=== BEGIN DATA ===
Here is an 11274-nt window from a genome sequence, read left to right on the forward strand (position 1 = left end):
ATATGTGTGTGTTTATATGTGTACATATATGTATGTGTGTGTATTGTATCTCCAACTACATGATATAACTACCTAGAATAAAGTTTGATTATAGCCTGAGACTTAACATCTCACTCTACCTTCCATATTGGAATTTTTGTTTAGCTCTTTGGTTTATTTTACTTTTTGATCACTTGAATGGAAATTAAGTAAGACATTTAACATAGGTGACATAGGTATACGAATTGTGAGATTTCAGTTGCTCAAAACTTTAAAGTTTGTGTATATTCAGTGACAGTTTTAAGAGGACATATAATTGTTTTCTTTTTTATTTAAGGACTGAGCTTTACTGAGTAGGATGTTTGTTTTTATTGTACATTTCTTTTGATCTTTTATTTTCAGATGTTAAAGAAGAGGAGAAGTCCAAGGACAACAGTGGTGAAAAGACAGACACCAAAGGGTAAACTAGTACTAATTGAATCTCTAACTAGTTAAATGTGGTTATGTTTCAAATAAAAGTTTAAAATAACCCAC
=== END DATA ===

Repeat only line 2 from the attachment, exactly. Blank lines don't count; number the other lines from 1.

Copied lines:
ATATGTGTGTGTTTATATGTGTACATATATGTATGTGTGTGTATTGTATCTCCAACTACATGATATAACTACCTAGAATAAAGTTTGATTATAGCCTGAGACTTAACATCTCACTCTACCTTCCATATTGGAATTTTTGTTTAGCTCTTTGGTTTATTTTACTTTTTGATCACTTGAATGGAAATTAAGTAAGACATTTAACATAGGTGACATAGGTATACGAATTGTGAGATTTCAGTTGCTCAAAACTTTAAAGTTTGTGTATATTCAGTGACAGTTTTAAGAGGACATATAATTGTTTTCTTTTTTATTTAAGGACTGAGCTTTACTGAGTAGGATGTTTGTTTTTATTGTACATTTCTTTTGATCTTTTATTTTCAGATGTTAAAGAAGAGGAGAAGTCCAAGGACAACAGTGGTGAAAAGACAGACACCAAAGGGTAAACTAGTACTAATTGAATCTCTAACTAGTTAAATGTGGTTATGTTTCAAATAAAAGTTTAAAATAACCCAC